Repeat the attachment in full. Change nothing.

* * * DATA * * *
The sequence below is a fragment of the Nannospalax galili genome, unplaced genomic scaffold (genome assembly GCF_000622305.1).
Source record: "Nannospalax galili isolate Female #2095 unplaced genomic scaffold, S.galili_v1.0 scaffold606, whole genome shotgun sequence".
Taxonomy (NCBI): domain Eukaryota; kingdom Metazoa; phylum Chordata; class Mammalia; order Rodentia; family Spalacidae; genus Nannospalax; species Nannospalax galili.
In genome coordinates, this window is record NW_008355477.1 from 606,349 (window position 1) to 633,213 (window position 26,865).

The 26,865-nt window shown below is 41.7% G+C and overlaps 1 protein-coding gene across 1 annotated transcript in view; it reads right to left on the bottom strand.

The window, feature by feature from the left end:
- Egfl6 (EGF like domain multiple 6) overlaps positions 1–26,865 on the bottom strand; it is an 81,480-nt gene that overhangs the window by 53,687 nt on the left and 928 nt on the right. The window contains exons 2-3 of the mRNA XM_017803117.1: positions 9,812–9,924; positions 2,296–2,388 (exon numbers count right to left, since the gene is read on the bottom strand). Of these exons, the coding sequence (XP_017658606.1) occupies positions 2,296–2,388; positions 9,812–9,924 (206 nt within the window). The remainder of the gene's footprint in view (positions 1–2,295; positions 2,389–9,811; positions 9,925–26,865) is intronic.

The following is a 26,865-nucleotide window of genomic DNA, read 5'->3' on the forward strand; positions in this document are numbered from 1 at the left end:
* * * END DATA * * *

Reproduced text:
The sequence below is a fragment of the Nannospalax galili genome, unplaced genomic scaffold (genome assembly GCF_000622305.1).
Source record: "Nannospalax galili isolate Female #2095 unplaced genomic scaffold, S.galili_v1.0 scaffold606, whole genome shotgun sequence".
Taxonomy (NCBI): domain Eukaryota; kingdom Metazoa; phylum Chordata; class Mammalia; order Rodentia; family Spalacidae; genus Nannospalax; species Nannospalax galili.
In genome coordinates, this window is record NW_008355477.1 from 606,349 (window position 1) to 633,213 (window position 26,865).

The 26,865-nt window shown below is 41.7% G+C and overlaps 1 protein-coding gene across 1 annotated transcript in view; it reads right to left on the bottom strand.

The window, feature by feature from the left end:
- Egfl6 (EGF like domain multiple 6) overlaps positions 1–26,865 on the bottom strand; it is an 81,480-nt gene that overhangs the window by 53,687 nt on the left and 928 nt on the right. The window contains exons 2-3 of the mRNA XM_017803117.1: positions 9,812–9,924; positions 2,296–2,388 (exon numbers count right to left, since the gene is read on the bottom strand). Of these exons, the coding sequence (XP_017658606.1) occupies positions 2,296–2,388; positions 9,812–9,924 (206 nt within the window). The remainder of the gene's footprint in view (positions 1–2,295; positions 2,389–9,811; positions 9,925–26,865) is intronic.

The following is a 26,865-nucleotide window of genomic DNA, read 5'->3' on the forward strand; positions in this document are numbered from 1 at the left end: